FBI Wages War With Hackers

The FBI has raided 20 hackers in five states within the last week, a computer security expert told Tuesday.

Calling the FBI raids a "widespread phenomenon," John Vranesevich said the FBI raided hackers in New York, New Jersey, Texas, Washington and California.

Vranesevich is the founder of a Web site called, which is dedicated to educating the public about computer security issues.

Although the FBI in Washington declined comment Monday, it confirmed that four search warrants were executed last week in Texas in connection with an investigation into allegations of computer intrusion, including one search at the home of a prominent hacker in Houston.

These federal raids come as hackers continue to attack federal Web sites, forcing them to shut down and become inaccessible to the public.

Computer hackers vandalized two more government sites on the Internet Monday and left a taunting note promising to attack more federal computers because of the ongoing FBI investigations.

Hackers from different organizations defaced a Web page early Monday within the Interior Department and a site run by a federal supercomputer laboratory in Idaho Falls, Idaho, claiming "it's our turn to hit them where it hurts."

On the Interior Department's Web page, the hackersÂ' message said, "Now, it's our turn to hit them where it hurts by going after every computer on the Net with a .gov (suffix). We'll keep hitting them until they get down on their knees and beg."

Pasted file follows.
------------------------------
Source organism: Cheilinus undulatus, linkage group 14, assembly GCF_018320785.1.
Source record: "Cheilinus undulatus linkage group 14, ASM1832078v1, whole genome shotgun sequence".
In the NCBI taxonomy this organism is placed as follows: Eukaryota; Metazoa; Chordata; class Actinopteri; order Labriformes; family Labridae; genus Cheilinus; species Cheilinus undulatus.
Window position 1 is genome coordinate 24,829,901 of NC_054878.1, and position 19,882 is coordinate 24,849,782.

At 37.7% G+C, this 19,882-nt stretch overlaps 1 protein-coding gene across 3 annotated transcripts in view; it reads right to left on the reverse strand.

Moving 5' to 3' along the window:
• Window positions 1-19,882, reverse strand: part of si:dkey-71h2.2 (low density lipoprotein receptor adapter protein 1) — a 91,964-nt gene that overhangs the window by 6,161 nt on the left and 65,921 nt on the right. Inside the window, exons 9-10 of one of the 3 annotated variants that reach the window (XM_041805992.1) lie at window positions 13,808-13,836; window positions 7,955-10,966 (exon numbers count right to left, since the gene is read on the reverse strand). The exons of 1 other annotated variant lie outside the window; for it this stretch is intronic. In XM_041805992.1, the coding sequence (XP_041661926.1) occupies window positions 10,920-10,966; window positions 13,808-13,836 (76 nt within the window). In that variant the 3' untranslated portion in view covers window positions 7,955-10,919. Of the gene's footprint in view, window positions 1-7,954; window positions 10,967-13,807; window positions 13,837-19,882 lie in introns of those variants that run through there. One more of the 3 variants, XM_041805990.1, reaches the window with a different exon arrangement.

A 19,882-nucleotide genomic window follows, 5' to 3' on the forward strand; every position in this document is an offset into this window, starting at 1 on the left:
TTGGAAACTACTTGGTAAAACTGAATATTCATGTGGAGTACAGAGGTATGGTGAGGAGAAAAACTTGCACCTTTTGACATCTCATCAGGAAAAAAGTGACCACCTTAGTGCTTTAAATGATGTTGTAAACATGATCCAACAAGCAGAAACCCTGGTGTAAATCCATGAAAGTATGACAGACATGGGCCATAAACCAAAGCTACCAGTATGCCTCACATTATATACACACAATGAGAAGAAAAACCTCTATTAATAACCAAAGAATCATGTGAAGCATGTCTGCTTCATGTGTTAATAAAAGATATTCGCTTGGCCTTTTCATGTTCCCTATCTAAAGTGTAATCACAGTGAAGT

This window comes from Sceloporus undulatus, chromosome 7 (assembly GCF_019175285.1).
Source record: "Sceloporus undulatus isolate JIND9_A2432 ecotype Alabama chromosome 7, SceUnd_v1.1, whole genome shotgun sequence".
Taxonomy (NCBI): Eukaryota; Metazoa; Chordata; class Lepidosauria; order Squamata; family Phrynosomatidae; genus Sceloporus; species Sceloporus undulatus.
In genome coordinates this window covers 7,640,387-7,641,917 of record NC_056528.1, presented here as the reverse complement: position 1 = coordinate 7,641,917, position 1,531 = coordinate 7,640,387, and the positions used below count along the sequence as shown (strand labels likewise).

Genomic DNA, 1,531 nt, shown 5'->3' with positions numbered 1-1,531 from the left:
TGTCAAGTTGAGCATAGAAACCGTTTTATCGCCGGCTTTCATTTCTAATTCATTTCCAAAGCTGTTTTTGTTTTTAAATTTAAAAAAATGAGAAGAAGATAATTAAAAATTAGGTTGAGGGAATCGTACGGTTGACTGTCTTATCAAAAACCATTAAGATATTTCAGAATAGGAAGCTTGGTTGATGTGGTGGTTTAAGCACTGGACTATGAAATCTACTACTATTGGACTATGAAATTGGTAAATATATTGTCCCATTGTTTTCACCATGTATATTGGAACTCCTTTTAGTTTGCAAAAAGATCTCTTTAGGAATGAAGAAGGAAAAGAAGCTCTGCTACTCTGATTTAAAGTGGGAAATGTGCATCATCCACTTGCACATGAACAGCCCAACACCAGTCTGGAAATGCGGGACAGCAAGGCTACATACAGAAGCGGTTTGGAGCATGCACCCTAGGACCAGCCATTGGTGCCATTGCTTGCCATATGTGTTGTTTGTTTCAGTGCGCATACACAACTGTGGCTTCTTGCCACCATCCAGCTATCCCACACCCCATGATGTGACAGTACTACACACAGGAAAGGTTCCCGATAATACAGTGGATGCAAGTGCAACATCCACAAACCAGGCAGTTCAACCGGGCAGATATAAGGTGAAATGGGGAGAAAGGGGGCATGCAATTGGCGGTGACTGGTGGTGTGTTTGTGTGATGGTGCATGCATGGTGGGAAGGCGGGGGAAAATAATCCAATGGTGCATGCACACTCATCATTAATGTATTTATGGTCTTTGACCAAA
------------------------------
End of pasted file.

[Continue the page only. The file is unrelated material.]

At the site maintained by the Idaho National Engineering and Environmental Laboratory, a note threatened the electronic destruction of the powerful computers that "serve" pages on the Internet "if the FBI doesn't stop."

"We could have done worse, like destroying completely all servers," the note said. "We can do it if we want, but hackers are waiting for Justice."

Referring to these messages left behind by the hackers, Vranesevich said recent hack attacks were in response to the FBIÂ's hacker "witch hunt."

He said the FBI probably began its crackdown after a group calling itself "Global Hell" broke into the White House web site in early May.

Last week, hackers claiming to be from a group called "MOD" — Masters Of Downloading — defaced the U.S. Senate web site, causing it to be taken offline until the weekend.

The FBI also was forced to take down its own Internet site last week after hackers launched an electronic attack against it. It remained inaccessible Monday, along with the Web site for its National Infrastructure Protection Center, which helps investigate computer crimes.

Despite the close timing of the attacks, Vranesevich said they were not orchestrated and that a virtual turf war has begun among thee individual hacking groups, in which hey make fun of each other and try to "one-up" each other during hack attacks.

"MOD" Wednesday made fun of "Global Hell" for their attacand "F0rPaxe"— a group of Portuguese hackers known for hacking Army and Air Force servers who attacked the Interior Department — made fun of "MOD" for making fun of "Global Hell."

Vranesevich said hackers attack these Web sites "because they can." He said they use software that scans for computers in a particular range that are vulnerable to attack.

By Lee Kaplan